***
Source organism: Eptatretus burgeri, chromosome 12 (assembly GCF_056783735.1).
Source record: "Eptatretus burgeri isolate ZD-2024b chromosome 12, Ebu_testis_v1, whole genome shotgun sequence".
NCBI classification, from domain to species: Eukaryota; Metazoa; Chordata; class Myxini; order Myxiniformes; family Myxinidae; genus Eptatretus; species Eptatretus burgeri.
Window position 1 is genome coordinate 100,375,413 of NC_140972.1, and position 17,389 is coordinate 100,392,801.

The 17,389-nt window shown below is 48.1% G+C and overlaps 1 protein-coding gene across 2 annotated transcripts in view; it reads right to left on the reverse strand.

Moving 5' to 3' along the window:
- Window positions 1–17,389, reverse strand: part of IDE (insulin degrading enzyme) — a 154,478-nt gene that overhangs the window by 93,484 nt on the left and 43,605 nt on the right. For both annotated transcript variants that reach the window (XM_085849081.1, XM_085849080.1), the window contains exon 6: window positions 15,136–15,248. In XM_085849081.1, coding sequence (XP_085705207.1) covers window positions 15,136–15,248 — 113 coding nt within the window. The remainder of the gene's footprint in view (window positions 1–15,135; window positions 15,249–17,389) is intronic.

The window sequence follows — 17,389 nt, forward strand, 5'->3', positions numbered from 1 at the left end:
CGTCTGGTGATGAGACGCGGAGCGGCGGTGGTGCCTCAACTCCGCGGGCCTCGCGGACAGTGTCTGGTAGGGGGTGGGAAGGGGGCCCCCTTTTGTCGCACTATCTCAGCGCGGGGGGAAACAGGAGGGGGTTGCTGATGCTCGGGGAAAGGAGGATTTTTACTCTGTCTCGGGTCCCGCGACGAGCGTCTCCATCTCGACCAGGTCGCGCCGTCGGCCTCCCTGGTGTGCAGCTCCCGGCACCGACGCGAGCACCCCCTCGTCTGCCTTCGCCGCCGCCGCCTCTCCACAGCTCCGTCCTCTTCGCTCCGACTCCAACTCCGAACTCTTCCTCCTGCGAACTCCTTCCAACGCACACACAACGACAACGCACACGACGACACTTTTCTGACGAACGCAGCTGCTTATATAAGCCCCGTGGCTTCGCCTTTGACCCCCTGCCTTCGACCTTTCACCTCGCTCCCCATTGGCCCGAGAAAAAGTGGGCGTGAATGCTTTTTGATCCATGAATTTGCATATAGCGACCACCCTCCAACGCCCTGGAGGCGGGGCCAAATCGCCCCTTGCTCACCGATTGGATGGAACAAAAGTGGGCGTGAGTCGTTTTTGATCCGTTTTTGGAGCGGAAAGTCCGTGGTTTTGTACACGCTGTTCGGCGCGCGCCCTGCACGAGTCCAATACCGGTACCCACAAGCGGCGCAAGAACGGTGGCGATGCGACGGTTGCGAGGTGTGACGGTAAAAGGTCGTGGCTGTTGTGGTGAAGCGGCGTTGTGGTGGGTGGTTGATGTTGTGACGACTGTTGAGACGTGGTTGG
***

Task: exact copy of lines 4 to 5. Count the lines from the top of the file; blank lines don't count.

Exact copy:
Window position 1 is genome coordinate 100,375,413 of NC_140972.1, and position 17,389 is coordinate 100,392,801.

The 17,389-nt window shown below is 48.1% G+C and overlaps 1 protein-coding gene across 2 annotated transcripts in view; it reads right to left on the reverse strand.